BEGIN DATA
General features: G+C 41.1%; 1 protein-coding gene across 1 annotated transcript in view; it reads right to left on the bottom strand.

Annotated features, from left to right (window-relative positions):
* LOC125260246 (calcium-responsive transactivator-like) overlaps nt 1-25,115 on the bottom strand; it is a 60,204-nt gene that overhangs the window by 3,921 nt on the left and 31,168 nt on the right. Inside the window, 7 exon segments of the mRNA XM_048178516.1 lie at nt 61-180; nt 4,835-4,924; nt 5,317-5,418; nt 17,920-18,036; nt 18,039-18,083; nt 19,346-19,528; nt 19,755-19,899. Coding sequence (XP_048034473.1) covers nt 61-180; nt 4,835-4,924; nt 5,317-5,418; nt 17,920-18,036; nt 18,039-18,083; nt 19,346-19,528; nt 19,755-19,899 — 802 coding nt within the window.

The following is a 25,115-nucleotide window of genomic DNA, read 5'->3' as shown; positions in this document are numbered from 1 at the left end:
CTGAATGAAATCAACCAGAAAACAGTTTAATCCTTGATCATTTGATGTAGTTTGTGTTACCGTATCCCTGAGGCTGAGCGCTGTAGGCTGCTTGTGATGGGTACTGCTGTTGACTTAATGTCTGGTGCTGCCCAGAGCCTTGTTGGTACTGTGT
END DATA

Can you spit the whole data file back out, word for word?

General features: G+C 41.1%; 1 protein-coding gene across 1 annotated transcript in view; it reads right to left on the bottom strand.

Annotated features, from left to right (window-relative positions):
* LOC125260246 (calcium-responsive transactivator-like) overlaps nt 1-25,115 on the bottom strand; it is a 60,204-nt gene that overhangs the window by 3,921 nt on the left and 31,168 nt on the right. Inside the window, 7 exon segments of the mRNA XM_048178516.1 lie at nt 61-180; nt 4,835-4,924; nt 5,317-5,418; nt 17,920-18,036; nt 18,039-18,083; nt 19,346-19,528; nt 19,755-19,899. Coding sequence (XP_048034473.1) covers nt 61-180; nt 4,835-4,924; nt 5,317-5,418; nt 17,920-18,036; nt 18,039-18,083; nt 19,346-19,528; nt 19,755-19,899 — 802 coding nt within the window.

The following is a 25,115-nucleotide window of genomic DNA, read 5'->3' as shown; positions in this document are numbered from 1 at the left end:
CTGAATGAAATCAACCAGAAAACAGTTTAATCCTTGATCATTTGATGTAGTTTGTGTTACCGTATCCCTGAGGCTGAGCGCTGTAGGCTGCTTGTGATGGGTACTGCTGTTGACTTAATGTCTGGTGCTGCCCAGAGCCTTGTTGGTACTGTGT